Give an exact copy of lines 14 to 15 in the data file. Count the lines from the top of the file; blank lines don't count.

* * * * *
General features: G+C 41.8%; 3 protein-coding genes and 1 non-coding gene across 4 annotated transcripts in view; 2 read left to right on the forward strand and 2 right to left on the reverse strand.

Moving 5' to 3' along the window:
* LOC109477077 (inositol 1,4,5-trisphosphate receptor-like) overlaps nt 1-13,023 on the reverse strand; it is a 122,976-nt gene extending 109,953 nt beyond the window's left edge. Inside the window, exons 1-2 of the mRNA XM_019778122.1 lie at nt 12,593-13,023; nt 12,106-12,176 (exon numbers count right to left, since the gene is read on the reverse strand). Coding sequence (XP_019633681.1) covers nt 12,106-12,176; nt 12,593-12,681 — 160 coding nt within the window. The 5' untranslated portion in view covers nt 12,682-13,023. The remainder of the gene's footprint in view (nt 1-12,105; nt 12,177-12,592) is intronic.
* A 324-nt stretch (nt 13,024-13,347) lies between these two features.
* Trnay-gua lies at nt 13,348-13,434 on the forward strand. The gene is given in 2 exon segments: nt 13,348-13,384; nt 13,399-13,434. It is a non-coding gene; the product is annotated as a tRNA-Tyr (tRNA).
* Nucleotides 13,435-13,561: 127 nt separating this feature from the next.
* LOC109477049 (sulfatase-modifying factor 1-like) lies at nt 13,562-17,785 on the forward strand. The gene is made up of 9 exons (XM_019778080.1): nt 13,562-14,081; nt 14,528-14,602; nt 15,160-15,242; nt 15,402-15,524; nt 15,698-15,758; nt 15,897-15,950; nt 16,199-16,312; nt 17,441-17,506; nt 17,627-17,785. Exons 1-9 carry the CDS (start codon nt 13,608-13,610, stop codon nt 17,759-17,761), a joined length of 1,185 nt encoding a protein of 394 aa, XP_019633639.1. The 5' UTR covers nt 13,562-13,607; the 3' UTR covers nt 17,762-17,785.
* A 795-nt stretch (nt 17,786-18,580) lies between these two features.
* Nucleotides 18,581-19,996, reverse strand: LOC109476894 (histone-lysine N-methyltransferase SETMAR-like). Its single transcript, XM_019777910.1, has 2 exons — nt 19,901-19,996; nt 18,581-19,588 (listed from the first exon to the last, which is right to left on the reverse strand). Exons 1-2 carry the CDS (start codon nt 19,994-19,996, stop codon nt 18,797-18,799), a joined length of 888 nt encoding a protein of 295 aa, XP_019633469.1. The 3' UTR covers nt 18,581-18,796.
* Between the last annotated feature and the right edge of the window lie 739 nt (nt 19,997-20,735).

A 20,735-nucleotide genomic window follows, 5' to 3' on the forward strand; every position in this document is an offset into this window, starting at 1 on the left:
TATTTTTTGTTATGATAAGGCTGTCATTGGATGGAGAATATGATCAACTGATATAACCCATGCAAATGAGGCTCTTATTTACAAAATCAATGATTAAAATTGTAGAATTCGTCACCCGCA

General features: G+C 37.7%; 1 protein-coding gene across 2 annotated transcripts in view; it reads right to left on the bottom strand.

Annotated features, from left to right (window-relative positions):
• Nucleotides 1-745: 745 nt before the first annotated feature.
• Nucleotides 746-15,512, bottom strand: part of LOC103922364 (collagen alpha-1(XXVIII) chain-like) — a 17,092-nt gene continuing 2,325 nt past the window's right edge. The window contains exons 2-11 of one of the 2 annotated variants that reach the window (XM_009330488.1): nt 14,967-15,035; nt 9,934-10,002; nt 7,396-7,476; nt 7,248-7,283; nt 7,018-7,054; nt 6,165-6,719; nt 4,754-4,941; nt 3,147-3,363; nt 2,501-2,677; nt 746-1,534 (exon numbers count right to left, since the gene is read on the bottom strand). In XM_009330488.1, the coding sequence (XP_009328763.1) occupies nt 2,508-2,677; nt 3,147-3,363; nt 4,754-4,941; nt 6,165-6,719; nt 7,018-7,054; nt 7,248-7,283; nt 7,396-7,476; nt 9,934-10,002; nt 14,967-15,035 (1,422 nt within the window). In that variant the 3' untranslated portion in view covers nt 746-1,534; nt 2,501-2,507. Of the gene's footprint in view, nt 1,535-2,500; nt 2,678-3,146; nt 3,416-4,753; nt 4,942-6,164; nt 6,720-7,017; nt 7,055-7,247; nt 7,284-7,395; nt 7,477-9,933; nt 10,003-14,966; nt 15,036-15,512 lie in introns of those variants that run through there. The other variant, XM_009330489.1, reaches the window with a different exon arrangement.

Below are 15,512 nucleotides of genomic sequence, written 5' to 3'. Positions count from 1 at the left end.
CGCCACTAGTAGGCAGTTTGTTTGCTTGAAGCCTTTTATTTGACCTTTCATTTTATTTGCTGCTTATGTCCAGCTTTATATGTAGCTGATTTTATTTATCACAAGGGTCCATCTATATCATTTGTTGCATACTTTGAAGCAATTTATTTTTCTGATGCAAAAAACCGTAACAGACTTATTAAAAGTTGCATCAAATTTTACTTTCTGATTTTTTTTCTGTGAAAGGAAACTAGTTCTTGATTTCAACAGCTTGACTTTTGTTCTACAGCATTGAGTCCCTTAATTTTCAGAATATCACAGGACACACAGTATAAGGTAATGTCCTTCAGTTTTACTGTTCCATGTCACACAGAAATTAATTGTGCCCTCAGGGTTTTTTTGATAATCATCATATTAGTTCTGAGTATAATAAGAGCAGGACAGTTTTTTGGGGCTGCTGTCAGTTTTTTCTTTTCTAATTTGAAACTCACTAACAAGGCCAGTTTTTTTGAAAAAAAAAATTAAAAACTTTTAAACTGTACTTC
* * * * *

Annotated features, from left to right (window-relative positions):
• Nucleotides 1-745: 745 nt before the first annotated feature.